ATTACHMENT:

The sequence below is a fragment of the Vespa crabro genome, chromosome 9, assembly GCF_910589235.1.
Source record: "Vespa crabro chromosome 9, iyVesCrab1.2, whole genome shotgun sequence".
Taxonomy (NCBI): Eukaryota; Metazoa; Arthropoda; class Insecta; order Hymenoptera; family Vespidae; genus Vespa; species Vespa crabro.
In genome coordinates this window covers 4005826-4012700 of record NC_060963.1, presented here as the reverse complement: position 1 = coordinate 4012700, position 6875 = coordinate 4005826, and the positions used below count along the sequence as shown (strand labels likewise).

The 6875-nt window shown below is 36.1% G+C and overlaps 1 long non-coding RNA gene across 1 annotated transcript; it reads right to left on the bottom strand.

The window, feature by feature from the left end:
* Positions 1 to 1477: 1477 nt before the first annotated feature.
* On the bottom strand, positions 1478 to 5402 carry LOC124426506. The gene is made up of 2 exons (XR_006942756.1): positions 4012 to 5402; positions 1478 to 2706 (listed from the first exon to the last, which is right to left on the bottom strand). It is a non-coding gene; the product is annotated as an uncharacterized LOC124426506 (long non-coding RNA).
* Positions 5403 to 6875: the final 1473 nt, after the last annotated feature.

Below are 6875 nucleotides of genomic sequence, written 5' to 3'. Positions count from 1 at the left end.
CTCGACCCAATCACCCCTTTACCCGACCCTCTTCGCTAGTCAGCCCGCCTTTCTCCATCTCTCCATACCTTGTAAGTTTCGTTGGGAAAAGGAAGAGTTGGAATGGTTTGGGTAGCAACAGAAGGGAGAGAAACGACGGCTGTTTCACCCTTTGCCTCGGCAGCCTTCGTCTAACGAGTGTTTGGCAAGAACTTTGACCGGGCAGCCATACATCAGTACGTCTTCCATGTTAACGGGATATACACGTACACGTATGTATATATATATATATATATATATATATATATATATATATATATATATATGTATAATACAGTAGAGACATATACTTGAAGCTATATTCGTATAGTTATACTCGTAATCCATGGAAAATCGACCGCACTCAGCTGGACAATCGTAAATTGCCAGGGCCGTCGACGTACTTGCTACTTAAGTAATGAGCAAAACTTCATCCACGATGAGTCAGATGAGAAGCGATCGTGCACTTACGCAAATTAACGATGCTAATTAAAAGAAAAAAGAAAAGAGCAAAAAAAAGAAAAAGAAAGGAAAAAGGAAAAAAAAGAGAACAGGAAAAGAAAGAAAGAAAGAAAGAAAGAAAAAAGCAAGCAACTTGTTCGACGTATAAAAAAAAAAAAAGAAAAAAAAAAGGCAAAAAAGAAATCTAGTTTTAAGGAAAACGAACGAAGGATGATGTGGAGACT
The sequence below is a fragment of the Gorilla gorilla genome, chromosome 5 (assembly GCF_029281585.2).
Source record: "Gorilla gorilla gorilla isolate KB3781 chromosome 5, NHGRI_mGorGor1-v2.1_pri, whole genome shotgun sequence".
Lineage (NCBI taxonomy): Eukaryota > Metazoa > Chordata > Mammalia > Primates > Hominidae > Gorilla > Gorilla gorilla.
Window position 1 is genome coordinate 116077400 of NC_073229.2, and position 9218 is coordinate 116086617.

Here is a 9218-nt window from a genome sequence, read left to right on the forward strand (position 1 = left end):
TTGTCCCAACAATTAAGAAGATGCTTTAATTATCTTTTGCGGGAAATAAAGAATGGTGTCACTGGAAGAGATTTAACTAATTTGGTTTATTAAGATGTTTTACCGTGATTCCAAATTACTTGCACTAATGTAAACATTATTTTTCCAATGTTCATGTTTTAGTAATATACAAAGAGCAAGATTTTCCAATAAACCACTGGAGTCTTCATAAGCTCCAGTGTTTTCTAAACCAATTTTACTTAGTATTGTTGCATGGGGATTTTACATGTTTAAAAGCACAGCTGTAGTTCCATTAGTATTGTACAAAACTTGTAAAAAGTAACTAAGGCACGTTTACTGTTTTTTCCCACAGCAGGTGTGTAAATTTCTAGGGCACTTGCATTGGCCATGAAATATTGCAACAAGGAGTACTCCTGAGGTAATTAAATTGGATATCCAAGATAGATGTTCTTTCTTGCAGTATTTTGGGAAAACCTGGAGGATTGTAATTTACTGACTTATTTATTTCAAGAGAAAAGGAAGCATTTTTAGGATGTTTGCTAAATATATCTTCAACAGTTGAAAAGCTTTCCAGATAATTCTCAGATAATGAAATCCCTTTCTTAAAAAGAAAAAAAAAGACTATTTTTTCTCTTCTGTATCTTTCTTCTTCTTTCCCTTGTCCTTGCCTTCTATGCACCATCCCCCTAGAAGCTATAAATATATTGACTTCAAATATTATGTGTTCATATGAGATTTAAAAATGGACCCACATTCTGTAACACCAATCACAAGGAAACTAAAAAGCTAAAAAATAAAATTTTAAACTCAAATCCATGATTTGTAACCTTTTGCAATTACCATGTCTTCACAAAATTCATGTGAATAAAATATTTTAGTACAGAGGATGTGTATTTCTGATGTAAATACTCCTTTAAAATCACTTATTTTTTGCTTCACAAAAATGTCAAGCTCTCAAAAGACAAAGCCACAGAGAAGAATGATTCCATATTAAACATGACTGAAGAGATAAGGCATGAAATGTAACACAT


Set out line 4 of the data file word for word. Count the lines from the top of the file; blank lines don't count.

In genome coordinates this window covers 4005826-4012700 of record NC_060963.1, presented here as the reverse complement: position 1 = coordinate 4012700, position 6875 = coordinate 4005826, and the positions used below count along the sequence as shown (strand labels likewise).